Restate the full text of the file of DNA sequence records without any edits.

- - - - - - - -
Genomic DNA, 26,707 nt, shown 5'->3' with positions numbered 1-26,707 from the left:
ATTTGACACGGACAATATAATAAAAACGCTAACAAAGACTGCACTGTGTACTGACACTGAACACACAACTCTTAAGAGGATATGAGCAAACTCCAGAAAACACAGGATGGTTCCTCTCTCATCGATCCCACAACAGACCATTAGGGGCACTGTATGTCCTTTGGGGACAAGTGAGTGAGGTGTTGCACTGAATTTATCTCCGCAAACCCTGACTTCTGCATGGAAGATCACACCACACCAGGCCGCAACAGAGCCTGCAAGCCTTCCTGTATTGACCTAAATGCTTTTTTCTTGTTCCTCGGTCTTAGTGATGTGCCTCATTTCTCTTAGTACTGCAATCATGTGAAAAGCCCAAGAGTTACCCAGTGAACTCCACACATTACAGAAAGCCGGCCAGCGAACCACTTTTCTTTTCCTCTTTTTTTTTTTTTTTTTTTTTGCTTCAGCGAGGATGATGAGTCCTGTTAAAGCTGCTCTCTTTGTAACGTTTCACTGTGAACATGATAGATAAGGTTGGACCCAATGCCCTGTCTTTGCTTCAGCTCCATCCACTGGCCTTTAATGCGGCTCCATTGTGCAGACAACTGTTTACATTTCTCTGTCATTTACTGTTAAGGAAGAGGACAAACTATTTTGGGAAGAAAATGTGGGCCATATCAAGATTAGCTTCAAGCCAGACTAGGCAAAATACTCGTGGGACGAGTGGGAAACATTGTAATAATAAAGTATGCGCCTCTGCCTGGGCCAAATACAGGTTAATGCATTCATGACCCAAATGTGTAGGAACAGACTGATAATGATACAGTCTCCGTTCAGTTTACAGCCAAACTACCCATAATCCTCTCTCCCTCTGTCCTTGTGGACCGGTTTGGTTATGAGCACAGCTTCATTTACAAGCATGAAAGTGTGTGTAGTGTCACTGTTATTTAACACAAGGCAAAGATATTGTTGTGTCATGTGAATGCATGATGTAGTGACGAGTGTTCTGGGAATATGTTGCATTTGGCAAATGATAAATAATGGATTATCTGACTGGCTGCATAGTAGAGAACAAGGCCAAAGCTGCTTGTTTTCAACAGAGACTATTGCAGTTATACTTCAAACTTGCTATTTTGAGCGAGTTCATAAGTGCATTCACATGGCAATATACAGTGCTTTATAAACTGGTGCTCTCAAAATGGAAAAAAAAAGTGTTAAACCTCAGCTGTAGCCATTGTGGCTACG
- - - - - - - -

Genomic DNA, 26,707 nt, shown 5'->3' with positions numbered 1-26,707 from the left:
ATTTGACACGGACAATATAATAAAAACGCTAACAAAGACTGCACTGTGTACTGACACTGAACACACAACTCTTAAGAGGATATGAGCAAACTCCAGAAAACACAGGATGGTTCCTCTCTCATCGATCCCACAACAGACCATTAGGGGCACTGTATGTCCTTTGGGGACAAGTGAGTGAGGTGTTGCACTGAATTTATCTCCGCAAACCCTGACTTCTGCATGGAAGATCACACCACACCAGGCCGCAACAGAGCCTGCAAGCCTTCCTGTATTGACCTAAATGCTTTTTTCTTGTTCCTCGGTCTTAGTGATGTGCCTCATTTCTCTTAGTACTGCAATCATGTGAAAAGCCCAAGAGTTACCCAGTGAACTCCACACATTACAGAAAGCCGGCCAGCGAACCACTTTTCTTTTCCTCTTTTTTTTTTTTTTTTTTTTTGCTTCAGCGAGGATGATGAGTCCTGTTAAAGCTGCTCTCTTTGTAACGTTTCACTGTGAACATGATAGATAAGGTTGGACCCAATGCCCTGTCTTTGCTTCAGCTCCATCCACTGGCCTTTAATGCGGCTCCATTGTGCAGACAACTGTTTACATTTCTCTGTCATTTACTGTTAAGGAAGAGGACAAACTATTTTGGGAAGAAAATGTGGGCCATATCAAGATTAGCTTCAAGCCAGACTAGGCAAAATACTCGTGGGACGAGTGGGAAACATTGTAATAATAAAGTATGCGCCTCTGCCTGGGCCAAATACAGGTTAATGCATTCATGACCCAAATGTGTAGGAACAGACTGATAATGATACAGTCTCCGTTCAGTTTACAGCCAAACTACCCATAATCCTCTCTCCCTCTGTCCTTGTGGACCGGTTTGGTTATGAGCACAGCTTCATTTACAAGCATGAAAGTGTGTGTAGTGTCACTGTTATTTAACACAAGGCAAAGATATTGTTGTGTCATGTGAATGCATGATGTAGTGACGAGTGTTCTGGGAATATGTTGCATTTGGCAAATGATAAATAATGGATTATCTGACTGGCTGCATAGTAGAGAACAAGGCCAAAGCTGCTTGTTTTCAACAGAGACTATTGCAGTTATACTTCAAACTTGCTATTTTGAGCGAGTTCATAAGTGCATTCACATGGCAATATACAGTGCTTTATAAACTGGTGCTCTCAAAATGGAAAAAAAAAGTGTTAAACCTCAGCTGTAGCCATTGTGGCTACG